Evidence Of The Mesolithic Age In Donegal
The past existence of Mesolithic (Middle Stone Age) settlements in
Donegal is confirmed by the discovery of a variety of ancient
microlithic artifacts (small stone tools) at several locations in the
county. For example...
Mesolithic microliths that precede 6,000 BC have been discovered near Castlefinn in East Donegal.
an excavation of a Late Mesolithic Age site yielded a trove of
microlithic debitage. That is, small pieces of flint chippings
discarded in the making of Stone Age tools. Geologists concluded that a
tool production industry had existed at the site, and that the tools
were created for the purpose of trading with neighboring communities.
The artifacts were discovered at Dunaff Bay on the Inishowen peninsula
in Northeast Donegal.
Tools Made From Stone
Flint microliths found in Donegal
Donegal's earliest humans fashioned arrowheads and sharp blades out of flint or quartz.
These Middle Stone Age implements were needed for hunting wild animals and
preparing them for cooking.
Plus they were useful in the removing of skins for use as clothing and shelter.
The tools also
helped defend against attack by wolves and other predators from the dense
How Donegal's Earliest-Known Residents Arrived
Donegal's earliest-known settlers had journeyed here
either by boat, or by crossing a possible natural 'land bridge' via
Britain. It is possible that they arrived by sea, river, and/or land,
crossing Ireland from the east or southeast.
Their Way Of Life
Wild blackberries formed part of the Mesolithic diet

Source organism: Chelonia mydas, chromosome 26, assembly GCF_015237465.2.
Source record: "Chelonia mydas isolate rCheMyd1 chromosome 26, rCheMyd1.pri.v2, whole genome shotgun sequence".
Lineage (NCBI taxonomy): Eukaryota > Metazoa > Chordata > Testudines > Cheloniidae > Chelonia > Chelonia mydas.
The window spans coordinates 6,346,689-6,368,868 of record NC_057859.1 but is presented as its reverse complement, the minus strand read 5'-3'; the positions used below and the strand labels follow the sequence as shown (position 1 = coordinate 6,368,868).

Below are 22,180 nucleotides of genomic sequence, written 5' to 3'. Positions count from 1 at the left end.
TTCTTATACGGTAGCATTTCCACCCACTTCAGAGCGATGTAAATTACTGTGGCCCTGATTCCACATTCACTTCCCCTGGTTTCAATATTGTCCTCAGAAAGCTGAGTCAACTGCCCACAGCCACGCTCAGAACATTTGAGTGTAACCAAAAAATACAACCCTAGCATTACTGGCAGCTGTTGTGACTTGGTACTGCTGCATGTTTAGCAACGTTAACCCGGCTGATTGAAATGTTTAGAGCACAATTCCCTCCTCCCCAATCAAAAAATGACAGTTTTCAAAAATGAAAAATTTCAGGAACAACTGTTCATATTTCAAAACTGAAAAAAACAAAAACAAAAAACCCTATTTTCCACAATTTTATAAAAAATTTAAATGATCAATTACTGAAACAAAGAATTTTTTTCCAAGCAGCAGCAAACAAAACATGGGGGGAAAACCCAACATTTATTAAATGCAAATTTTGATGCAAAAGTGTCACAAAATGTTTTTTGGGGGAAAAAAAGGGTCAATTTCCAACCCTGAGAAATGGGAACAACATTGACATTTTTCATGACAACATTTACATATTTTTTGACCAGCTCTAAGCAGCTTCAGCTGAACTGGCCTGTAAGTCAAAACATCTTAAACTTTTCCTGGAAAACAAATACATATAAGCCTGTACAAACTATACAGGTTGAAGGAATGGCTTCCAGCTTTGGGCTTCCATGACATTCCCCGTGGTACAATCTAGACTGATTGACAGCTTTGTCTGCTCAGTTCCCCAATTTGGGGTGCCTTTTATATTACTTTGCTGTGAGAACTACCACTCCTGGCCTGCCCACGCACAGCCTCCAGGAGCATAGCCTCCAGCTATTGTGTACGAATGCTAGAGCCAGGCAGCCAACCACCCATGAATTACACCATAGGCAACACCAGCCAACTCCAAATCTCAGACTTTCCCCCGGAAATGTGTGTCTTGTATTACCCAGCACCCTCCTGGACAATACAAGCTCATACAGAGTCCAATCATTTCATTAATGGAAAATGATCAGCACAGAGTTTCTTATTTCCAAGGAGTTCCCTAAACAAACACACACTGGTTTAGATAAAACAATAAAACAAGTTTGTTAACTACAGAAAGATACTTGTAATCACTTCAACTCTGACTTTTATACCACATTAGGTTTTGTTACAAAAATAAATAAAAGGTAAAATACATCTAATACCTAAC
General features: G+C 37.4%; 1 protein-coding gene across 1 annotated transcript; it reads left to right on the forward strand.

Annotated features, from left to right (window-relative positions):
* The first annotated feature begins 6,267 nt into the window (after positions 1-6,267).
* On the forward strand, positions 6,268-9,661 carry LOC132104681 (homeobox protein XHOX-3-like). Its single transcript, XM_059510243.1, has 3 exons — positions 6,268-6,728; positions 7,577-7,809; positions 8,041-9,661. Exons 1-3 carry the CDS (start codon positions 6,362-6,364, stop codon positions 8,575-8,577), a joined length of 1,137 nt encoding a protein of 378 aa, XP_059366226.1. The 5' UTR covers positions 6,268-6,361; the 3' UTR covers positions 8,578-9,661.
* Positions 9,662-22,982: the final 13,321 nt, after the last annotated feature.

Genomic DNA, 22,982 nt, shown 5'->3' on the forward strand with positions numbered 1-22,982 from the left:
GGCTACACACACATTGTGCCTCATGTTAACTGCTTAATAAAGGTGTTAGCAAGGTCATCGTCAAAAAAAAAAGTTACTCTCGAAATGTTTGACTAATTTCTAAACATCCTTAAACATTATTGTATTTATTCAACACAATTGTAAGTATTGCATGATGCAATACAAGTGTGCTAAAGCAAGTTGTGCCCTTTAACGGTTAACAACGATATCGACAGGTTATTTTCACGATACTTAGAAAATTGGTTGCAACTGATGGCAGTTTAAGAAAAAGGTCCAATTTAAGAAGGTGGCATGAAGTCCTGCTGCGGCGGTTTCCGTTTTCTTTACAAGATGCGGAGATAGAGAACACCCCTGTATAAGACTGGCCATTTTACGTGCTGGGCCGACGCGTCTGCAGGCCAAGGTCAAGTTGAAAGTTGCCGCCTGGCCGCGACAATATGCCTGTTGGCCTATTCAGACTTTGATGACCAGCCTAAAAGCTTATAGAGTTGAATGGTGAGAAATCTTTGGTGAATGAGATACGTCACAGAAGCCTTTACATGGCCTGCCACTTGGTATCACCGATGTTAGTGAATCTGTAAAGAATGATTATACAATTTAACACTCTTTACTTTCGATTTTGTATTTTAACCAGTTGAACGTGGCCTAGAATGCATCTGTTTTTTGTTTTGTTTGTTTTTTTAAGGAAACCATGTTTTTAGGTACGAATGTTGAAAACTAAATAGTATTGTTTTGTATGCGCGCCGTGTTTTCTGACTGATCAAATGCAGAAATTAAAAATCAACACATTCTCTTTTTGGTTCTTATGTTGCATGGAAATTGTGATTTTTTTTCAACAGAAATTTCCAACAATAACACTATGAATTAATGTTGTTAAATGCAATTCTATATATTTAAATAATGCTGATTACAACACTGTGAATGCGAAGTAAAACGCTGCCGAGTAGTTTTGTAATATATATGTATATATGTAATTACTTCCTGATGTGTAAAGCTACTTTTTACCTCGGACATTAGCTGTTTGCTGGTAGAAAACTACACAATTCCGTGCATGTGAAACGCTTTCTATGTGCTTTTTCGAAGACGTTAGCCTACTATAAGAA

It is known that the primitive
peoples of this era had a preference for coastal locations. They also favored lake shores as well as the
banks of larger rivers. Rivers facilitated transportation and provided
natural travel routes through the lush vegetation.
people were hunter-gatherers. They ate well living on such culinary
delicacies as wild boar, various species of wildfowl, seafood and a
variety of fruit, nuts and berries. They knew how to create and use
fire, and cooked their food outdoors.
Primitive Mesolithic Dwellings
These early residents also built and lived in
primitive dwellings. The dwellings were made from a combination of native
materials that may have included wood, earth, and animal hide. Evidence
of this has been unearthed at the Mountsandel archaeological site across the border in Northern Ireland.
The Mountsandel site is approximately sixty kilometers east of County Donegal,
near the river Bann.
Where To View Stone Age Artifacts In Donegal
You can view the Stone Age artifacts pictured above in the County Donegal Historical Society's museum room at the Franciscan Friary in Rossnowlagh.